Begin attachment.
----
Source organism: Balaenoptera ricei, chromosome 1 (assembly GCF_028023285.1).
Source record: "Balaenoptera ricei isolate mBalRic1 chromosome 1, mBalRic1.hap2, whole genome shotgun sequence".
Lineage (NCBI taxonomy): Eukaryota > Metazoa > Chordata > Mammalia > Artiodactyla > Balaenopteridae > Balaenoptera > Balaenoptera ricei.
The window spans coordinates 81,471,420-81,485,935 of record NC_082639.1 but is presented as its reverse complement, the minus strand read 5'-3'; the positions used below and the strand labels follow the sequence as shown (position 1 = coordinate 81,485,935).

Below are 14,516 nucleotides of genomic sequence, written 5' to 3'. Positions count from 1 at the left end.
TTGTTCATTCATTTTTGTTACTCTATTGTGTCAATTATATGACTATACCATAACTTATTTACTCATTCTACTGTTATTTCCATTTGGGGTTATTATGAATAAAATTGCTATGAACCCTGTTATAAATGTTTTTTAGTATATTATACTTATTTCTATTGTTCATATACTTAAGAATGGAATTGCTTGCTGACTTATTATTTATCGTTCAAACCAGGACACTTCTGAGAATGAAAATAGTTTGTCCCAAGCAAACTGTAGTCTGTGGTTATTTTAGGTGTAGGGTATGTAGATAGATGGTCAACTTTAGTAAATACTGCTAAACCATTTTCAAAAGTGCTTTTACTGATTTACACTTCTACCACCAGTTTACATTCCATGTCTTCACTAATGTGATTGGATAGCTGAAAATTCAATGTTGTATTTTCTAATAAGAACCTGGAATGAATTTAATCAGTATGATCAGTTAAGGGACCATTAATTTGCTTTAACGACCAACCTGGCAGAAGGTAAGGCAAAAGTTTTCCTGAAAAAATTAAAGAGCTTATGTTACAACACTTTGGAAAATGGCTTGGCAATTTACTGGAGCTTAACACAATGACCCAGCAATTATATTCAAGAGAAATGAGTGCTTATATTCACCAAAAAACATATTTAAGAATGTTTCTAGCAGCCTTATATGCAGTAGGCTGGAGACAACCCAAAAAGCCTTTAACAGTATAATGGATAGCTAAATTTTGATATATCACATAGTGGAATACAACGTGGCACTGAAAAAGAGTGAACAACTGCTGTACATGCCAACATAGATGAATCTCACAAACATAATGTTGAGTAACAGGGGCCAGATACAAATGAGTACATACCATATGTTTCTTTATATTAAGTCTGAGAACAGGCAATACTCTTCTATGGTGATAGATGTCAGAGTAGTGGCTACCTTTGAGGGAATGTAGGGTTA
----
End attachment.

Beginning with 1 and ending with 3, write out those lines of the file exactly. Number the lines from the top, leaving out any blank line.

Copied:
Source organism: Balaenoptera ricei, chromosome 1 (assembly GCF_028023285.1).
Source record: "Balaenoptera ricei isolate mBalRic1 chromosome 1, mBalRic1.hap2, whole genome shotgun sequence".
Lineage (NCBI taxonomy): Eukaryota > Metazoa > Chordata > Mammalia > Artiodactyla > Balaenopteridae > Balaenoptera > Balaenoptera ricei.